In preparing a stockholder agreement or operating agreement for a startup (for a corporation or LLC, respectively) with multiple owners, the section of the agreement that generally requires the most thought and discussion with the client relates to share transfers. While it’s possible to punt on all of these questions by having the agreement simply say that no transfers are permitted except as may be agreed by the owners, it’s advisable to at least consider the various scenarios and include appropriate provisions in the agreement. The following are some common ones:
- Permitted Transferees – Share transfers may be made to related persons (like a trust for the benefit of a family member) without consent of the company or other owners.
- Right of First Refusal/Offer – With a right of first refusal (ROFR), if an owner receives an offer from a third party to purchase the owner’s shares, the owner must first offer to sell the shares to the company or existing owners on the same terms. A right of first offer (ROFO) requires the owner to first solicit offers from the company or existing owners, and then the owner can sell to a third party if a deal is not reached.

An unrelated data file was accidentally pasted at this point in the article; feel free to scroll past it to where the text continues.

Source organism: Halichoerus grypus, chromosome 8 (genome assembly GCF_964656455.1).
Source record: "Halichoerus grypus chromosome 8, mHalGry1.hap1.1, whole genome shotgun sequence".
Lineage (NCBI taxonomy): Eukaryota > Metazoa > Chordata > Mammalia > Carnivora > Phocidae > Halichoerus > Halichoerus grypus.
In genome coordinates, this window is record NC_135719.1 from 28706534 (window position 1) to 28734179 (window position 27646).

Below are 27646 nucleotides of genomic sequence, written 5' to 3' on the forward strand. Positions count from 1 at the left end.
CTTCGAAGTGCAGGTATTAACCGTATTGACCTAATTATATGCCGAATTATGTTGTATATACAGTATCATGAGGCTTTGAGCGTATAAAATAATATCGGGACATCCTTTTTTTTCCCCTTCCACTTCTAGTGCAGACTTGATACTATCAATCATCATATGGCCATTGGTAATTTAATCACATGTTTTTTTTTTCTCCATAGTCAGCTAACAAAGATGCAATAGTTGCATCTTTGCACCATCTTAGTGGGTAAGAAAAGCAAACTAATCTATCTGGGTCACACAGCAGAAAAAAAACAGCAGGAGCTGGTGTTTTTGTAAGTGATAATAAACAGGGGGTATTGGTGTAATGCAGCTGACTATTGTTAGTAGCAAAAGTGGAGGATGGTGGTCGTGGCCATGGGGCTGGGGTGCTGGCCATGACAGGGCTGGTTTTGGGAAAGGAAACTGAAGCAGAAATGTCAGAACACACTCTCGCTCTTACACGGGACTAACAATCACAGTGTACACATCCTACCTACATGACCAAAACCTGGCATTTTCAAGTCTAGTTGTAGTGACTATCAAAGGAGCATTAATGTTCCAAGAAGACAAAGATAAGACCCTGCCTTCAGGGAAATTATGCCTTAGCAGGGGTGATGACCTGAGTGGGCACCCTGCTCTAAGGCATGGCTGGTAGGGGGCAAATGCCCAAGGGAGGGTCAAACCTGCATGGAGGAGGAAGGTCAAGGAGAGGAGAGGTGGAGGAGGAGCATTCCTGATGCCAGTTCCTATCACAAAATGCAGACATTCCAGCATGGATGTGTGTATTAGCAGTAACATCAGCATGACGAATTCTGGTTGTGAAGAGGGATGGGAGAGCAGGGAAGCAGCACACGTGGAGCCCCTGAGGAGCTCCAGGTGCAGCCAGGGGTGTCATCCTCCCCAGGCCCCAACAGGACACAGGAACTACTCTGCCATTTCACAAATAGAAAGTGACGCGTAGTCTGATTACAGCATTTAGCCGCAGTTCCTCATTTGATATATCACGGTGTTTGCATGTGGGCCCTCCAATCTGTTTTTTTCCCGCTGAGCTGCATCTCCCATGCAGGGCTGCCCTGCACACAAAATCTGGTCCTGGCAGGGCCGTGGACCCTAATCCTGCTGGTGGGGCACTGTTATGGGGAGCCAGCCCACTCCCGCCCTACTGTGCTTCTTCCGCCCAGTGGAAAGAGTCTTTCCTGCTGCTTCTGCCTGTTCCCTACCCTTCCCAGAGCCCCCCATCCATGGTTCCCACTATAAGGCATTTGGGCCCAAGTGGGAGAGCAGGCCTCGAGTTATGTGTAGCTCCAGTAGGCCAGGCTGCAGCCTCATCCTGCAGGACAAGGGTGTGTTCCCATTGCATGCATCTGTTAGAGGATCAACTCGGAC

- Tag-Along (or Co-Sale) – If one owner is selling shares to a third party, other owners have the right to sell a proportional amount of their shares to the third party on the same terms.
- Drag-Along – If the owners of a majority of the shares want to sell the whole company to a third party, the remaining owners are compelled to sell also on the same terms.
- Buy-Sell Provisions – These provisions compel owners to sell their shares, or buy another owner’s shares, when a triggering event occurs. For example, if an owner terminates her employment with the company, she can be required to sell her shares back to the company. The key question in preparing these provisions is to determine what the appropriate purchase price is (i.e., fair market value, price paid by the owner, some formula based on company financial results).